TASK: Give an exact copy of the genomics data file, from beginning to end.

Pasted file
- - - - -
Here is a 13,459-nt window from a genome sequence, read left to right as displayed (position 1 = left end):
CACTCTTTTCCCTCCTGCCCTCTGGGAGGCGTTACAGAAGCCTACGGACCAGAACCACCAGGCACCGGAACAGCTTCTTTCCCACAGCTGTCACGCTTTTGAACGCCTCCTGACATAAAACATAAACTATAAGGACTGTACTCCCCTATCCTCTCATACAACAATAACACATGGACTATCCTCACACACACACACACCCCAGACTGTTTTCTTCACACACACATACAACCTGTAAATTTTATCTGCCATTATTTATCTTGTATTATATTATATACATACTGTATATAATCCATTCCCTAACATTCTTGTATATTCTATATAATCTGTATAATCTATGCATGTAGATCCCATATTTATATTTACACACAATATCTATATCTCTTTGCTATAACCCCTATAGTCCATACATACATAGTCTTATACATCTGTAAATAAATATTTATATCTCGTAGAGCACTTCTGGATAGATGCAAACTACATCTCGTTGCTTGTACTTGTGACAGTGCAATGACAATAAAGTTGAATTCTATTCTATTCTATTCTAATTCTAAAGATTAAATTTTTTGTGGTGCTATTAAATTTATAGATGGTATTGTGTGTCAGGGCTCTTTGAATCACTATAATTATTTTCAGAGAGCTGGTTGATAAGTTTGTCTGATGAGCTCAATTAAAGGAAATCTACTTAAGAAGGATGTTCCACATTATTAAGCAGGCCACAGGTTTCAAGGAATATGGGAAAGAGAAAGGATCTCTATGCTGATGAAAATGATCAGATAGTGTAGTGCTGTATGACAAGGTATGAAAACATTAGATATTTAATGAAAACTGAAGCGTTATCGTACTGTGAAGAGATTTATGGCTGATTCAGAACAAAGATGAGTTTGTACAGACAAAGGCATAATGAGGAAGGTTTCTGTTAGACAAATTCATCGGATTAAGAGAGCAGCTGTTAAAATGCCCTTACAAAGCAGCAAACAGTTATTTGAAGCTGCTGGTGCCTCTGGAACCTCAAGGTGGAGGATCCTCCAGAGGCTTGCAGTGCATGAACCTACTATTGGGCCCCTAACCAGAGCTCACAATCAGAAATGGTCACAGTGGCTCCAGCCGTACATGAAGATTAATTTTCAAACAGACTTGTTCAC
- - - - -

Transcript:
Here is a 13,459-nt window from a genome sequence, read left to right as displayed (position 1 = left end):
CACTCTTTTCCCTCCTGCCCTCTGGGAGGCGTTACAGAAGCCTACGGACCAGAACCACCAGGCACCGGAACAGCTTCTTTCCCACAGCTGTCACGCTTTTGAACGCCTCCTGACATAAAACATAAACTATAAGGACTGTACTCCCCTATCCTCTCATACAACAATAACACATGGACTATCCTCACACACACACACACCCCAGACTGTTTTCTTCACACACACATACAACCTGTAAATTTTATCTGCCATTATTTATCTTGTATTATATTATATACATACTGTATATAATCCATTCCCTAACATTCTTGTATATTCTATATAATCTGTATAATCTATGCATGTAGATCCCATATTTATATTTACACACAATATCTATATCTCTTTGCTATAACCCCTATAGTCCATACATACATAGTCTTATACATCTGTAAATAAATATTTATATCTCGTAGAGCACTTCTGGATAGATGCAAACTACATCTCGTTGCTTGTACTTGTGACAGTGCAATGACAATAAAGTTGAATTCTATTCTATTCTATTCTAATTCTAAAGATTAAATTTTTTGTGGTGCTATTAAATTTATAGATGGTATTGTGTGTCAGGGCTCTTTGAATCACTATAATTATTTTCAGAGAGCTGGTTGATAAGTTTGTCTGATGAGCTCAATTAAAGGAAATCTACTTAAGAAGGATGTTCCACATTATTAAGCAGGCCACAGGTTTCAAGGAATATGGGAAAGAGAAAGGATCTCTATGCTGATGAAAATGATCAGATAGTGTAGTGCTGTATGACAAGGTATGAAAACATTAGATATTTAATGAAAACTGAAGCGTTATCGTACTGTGAAGAGATTTATGGCTGATTCAGAACAAAGATGAGTTTGTACAGACAAAGGCATAATGAGGAAGGTTTCTGTTAGACAAATTCATCGGATTAAGAGAGCAGCTGTTAAAATGCCCTTACAAAGCAGCAAACAGTTATTTGAAGCTGCTGGTGCCTCTGGAACCTCAAGGTGGAGGATCCTCCAGAGGCTTGCAGTGCATGAACCTACTATTGGGCCCCTAACCAGAGCTCACAATCAGAAATGGTCACAGTGGCTCCAGCCGTACATGAAGATTAATTTTCAAACAGACTTGTTCAC